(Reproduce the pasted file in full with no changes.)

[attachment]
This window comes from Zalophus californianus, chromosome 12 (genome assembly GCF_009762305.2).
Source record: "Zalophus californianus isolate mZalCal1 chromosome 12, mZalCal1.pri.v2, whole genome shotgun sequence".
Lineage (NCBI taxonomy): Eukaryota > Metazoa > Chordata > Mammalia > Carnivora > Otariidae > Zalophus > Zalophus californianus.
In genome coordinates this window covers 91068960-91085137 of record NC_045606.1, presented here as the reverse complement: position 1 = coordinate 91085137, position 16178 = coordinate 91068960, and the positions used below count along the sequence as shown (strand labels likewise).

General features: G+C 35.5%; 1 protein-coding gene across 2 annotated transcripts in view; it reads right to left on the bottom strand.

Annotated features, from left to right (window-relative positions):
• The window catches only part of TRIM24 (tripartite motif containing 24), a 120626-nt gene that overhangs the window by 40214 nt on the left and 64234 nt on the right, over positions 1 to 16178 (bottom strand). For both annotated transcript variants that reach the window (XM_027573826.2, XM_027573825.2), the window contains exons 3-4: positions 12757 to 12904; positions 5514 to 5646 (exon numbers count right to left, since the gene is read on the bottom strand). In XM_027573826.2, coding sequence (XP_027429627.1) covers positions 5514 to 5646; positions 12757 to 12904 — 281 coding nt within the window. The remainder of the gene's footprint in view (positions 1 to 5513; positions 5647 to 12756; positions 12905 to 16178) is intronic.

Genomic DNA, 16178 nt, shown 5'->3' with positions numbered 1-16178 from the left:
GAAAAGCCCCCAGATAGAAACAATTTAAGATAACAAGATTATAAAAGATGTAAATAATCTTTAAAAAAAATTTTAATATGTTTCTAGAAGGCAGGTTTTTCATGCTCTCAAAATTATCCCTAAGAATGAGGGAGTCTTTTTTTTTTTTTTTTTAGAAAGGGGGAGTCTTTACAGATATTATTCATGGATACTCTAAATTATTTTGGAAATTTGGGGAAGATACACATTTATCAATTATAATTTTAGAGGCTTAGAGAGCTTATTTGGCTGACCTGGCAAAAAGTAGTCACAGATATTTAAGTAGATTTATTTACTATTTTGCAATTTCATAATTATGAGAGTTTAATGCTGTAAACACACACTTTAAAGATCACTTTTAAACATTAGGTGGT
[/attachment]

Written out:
This window comes from Zalophus californianus, chromosome 12 (genome assembly GCF_009762305.2).
Source record: "Zalophus californianus isolate mZalCal1 chromosome 12, mZalCal1.pri.v2, whole genome shotgun sequence".
Lineage (NCBI taxonomy): Eukaryota > Metazoa > Chordata > Mammalia > Carnivora > Otariidae > Zalophus > Zalophus californianus.
In genome coordinates this window covers 91068960-91085137 of record NC_045606.1, presented here as the reverse complement: position 1 = coordinate 91085137, position 16178 = coordinate 91068960, and the positions used below count along the sequence as shown (strand labels likewise).

General features: G+C 35.5%; 1 protein-coding gene across 2 annotated transcripts in view; it reads right to left on the bottom strand.

Annotated features, from left to right (window-relative positions):
• The window catches only part of TRIM24 (tripartite motif containing 24), a 120626-nt gene that overhangs the window by 40214 nt on the left and 64234 nt on the right, over positions 1 to 16178 (bottom strand). For both annotated transcript variants that reach the window (XM_027573826.2, XM_027573825.2), the window contains exons 3-4: positions 12757 to 12904; positions 5514 to 5646 (exon numbers count right to left, since the gene is read on the bottom strand). In XM_027573826.2, coding sequence (XP_027429627.1) covers positions 5514 to 5646; positions 12757 to 12904 — 281 coding nt within the window. The remainder of the gene's footprint in view (positions 1 to 5513; positions 5647 to 12756; positions 12905 to 16178) is intronic.

Genomic DNA, 16178 nt, shown 5'->3' with positions numbered 1-16178 from the left:
GAAAAGCCCCCAGATAGAAACAATTTAAGATAACAAGATTATAAAAGATGTAAATAATCTTTAAAAAAAATTTTAATATGTTTCTAGAAGGCAGGTTTTTCATGCTCTCAAAATTATCCCTAAGAATGAGGGAGTCTTTTTTTTTTTTTTTTTAGAAAGGGGGAGTCTTTACAGATATTATTCATGGATACTCTAAATTATTTTGGAAATTTGGGGAAGATACACATTTATCAATTATAATTTTAGAGGCTTAGAGAGCTTATTTGGCTGACCTGGCAAAAAGTAGTCACAGATATTTAAGTAGATTTATTTACTATTTTGCAATTTCATAATTATGAGAGTTTAATGCTGTAAACACACACTTTAAAGATCACTTTTAAACATTAGGTGGT